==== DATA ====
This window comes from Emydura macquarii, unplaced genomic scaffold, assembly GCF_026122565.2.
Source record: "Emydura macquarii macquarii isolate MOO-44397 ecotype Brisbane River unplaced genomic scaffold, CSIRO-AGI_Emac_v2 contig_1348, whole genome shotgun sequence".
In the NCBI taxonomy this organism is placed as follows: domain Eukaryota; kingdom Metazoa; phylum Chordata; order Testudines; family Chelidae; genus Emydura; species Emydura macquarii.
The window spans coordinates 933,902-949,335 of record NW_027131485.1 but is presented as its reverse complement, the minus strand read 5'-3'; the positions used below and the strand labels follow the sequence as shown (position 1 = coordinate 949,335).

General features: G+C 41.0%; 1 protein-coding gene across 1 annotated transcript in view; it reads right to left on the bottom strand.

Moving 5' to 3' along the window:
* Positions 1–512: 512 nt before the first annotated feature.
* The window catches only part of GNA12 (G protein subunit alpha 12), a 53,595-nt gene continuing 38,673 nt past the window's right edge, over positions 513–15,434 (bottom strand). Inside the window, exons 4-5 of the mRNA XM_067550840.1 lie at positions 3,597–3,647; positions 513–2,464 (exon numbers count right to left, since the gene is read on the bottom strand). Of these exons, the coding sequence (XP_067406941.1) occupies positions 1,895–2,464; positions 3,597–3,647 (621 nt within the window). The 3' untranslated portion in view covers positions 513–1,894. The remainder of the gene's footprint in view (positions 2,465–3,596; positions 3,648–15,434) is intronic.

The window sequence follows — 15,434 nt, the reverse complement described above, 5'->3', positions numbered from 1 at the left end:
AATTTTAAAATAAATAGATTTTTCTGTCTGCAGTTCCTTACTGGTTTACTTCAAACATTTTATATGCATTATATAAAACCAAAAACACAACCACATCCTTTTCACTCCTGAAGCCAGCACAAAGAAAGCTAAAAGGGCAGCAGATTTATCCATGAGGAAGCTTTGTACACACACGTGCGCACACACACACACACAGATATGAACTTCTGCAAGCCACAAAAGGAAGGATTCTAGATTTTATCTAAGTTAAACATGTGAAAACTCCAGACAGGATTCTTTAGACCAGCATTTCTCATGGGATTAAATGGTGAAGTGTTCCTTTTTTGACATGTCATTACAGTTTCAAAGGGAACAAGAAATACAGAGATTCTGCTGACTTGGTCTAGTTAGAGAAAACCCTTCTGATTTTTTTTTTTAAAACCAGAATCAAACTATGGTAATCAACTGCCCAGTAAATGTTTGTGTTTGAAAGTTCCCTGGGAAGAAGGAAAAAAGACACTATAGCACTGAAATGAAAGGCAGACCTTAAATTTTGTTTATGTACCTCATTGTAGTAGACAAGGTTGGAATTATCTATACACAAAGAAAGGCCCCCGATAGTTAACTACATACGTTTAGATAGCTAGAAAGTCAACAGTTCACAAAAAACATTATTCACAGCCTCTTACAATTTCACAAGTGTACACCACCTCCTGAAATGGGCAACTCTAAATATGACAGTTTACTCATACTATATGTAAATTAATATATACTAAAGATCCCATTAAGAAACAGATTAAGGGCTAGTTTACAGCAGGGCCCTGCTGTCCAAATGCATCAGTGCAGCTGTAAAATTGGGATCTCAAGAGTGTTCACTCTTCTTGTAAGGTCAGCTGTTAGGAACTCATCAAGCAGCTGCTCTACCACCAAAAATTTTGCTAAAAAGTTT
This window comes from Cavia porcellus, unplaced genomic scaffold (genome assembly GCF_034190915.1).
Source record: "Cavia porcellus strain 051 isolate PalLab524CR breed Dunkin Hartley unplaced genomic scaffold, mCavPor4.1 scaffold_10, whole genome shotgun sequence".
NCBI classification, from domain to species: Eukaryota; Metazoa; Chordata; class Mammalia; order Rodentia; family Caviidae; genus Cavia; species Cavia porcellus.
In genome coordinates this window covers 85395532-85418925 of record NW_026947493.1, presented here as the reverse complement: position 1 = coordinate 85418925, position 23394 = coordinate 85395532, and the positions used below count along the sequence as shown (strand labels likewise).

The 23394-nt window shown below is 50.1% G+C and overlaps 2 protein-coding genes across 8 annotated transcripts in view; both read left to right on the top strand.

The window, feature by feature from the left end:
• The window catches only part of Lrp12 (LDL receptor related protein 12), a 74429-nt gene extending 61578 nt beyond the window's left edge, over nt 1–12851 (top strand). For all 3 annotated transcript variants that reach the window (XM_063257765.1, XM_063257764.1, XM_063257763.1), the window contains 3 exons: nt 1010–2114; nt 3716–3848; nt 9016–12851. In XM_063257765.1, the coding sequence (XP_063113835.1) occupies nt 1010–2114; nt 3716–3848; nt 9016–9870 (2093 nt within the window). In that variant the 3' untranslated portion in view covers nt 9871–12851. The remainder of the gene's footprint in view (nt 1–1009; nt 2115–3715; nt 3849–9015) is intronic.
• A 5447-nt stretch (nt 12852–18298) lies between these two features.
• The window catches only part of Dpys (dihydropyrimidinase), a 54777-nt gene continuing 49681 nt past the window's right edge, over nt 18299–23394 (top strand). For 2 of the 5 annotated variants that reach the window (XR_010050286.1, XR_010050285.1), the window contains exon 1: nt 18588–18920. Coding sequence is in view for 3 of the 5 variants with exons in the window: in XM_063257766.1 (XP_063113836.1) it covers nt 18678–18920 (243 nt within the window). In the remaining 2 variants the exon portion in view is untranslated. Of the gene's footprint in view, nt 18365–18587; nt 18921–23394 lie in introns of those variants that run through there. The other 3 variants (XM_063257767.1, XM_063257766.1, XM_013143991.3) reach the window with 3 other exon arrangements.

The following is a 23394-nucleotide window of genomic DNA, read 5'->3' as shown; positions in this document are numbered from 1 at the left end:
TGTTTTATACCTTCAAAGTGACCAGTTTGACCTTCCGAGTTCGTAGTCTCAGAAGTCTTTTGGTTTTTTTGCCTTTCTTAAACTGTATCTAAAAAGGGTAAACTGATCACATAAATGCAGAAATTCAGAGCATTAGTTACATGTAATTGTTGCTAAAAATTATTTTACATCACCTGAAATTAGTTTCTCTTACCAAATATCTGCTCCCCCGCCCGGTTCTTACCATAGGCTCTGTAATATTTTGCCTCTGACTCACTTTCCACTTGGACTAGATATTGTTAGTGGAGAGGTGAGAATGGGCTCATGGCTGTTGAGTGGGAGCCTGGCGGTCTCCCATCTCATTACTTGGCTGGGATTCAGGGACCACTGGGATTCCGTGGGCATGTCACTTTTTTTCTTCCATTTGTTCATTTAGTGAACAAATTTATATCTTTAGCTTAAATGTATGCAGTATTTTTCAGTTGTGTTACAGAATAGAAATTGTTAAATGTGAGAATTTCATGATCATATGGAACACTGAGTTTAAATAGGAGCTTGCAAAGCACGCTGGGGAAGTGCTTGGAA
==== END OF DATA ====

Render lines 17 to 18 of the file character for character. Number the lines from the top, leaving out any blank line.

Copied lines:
• The window catches only part of Lrp12 (LDL receptor related protein 12), a 74429-nt gene extending 61578 nt beyond the window's left edge, over nt 1–12851 (top strand). For all 3 annotated transcript variants that reach the window (XM_063257765.1, XM_063257764.1, XM_063257763.1), the window contains 3 exons: nt 1010–2114; nt 3716–3848; nt 9016–12851. In XM_063257765.1, the coding sequence (XP_063113835.1) occupies nt 1010–2114; nt 3716–3848; nt 9016–9870 (2093 nt within the window). In that variant the 3' untranslated portion in view covers nt 9871–12851. The remainder of the gene's footprint in view (nt 1–1009; nt 2115–3715; nt 3849–9015) is intronic.
• A 5447-nt stretch (nt 12852–18298) lies between these two features.